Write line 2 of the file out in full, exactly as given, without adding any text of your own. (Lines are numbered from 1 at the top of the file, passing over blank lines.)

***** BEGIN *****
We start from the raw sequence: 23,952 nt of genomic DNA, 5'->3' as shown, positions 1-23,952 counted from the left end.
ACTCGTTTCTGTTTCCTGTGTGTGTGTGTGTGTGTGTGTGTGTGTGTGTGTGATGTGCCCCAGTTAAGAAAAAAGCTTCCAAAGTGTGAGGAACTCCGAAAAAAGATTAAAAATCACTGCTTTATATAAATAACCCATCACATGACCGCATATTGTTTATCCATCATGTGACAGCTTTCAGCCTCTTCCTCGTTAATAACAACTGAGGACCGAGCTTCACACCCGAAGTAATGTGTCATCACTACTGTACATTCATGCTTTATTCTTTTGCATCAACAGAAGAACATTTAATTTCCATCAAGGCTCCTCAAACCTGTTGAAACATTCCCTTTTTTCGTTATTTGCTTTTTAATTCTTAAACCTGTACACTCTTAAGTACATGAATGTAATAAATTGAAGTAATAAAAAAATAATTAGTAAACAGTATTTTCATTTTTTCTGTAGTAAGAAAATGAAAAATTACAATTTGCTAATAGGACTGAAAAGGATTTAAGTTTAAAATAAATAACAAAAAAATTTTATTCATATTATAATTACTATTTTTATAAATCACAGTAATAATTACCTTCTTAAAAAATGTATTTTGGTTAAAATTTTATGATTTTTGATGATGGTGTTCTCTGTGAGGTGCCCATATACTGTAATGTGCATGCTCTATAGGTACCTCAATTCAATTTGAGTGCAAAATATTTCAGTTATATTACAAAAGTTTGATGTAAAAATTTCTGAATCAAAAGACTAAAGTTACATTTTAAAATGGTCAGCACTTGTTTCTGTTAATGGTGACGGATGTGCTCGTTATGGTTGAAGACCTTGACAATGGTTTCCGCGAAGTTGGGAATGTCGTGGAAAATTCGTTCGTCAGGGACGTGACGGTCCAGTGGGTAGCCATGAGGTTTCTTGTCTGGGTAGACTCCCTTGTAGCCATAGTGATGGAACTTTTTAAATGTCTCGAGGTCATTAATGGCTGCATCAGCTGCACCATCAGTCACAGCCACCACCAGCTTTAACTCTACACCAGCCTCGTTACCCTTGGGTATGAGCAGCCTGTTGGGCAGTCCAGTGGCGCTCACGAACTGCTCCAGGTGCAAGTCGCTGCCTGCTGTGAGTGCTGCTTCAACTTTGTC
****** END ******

ACTCGTTTCTGTTTCCTGTGTGTGTGTGTGTGTGTGTGTGTGTGTGTGTGTGATGTGCCCCAGTTAAGAAAAAAGCTTCCAAAGTGTGAGGAACTCCGAAAAAAGATTAAAAATCACTGCTTTATATAAATAACCCATCACATGACCGCATATTGTTTATCCATCATGTGACAGCTTTCAGCCTCTTCCTCGTTAATAACAACTGAGGACCGAGCTTCACACCCGAAGTAATGTGTCATCACTACTGTACATTCATGCTTTATTCTTTTGCATCAACAGAAGAACATTTAATTTCCATCAAGGCTCCTCAAACCTGTTGAAACATTCCCTTTTTTCGTTATTTGCTTTTTAATTCTTAAACCTGTACACTCTTAAGTACATGAATGTAATAAATTGAAGTAATAAAAAAATAATTAGTAAACAGTATTTTCATTTTTTCTGTAGTAAGAAAATGAAAAATTACAATTTGCTAATAGGACTGAAAAGGATTTAAGTTTAAAATAAATAACAAAAAAATTTTATTCATATTATAATTACTATTTTTATAAATCACAGTAATAATTACCTTCTTAAAAAATGTATTTTGGTTAAAATTTTATGATTTTTGATGATGGTGTTCTCTGTGAGGTGCCCATATACTGTAATGTGCATGCTCTATAGGTACCTCAATTCAATTTGAGTGCAAAATATTTCAGTTATATTACAAAAGTTTGATGTAAAAATTTCTGAATCAAAAGACTAAAGTTACATTTTAAAATGGTCAGCACTTGTTTCTGTTAATGGTGACGGATGTGCTCGTTATGGTTGAAGACCTTGACAATGGTTTCCGCGAAGTTGGGAATGTCGTGGAAAATTCGTTCGTCAGGGACGTGACGGTCCAGTGGGTAGCCATGAGGTTTCTTGTCTGGGTAGACTCCCTTGTAGCCATAGTGATGGAACTTTTTAAATGTCTCGAGGTCATTAATGGCTGCATCAGCTGCACCATCAGTCACAGCCACCACCAGCTTTAACTCTACACCAGCCTCGTTACCCTTGGGTATGAGCAGCCTGTTGGGCAGTCCAGTGGCGCTCACGAACTGCTCCAGGTGCAAGTCGCTGCCTGCTGTGAGTGCTGCTTCAACTTTGTC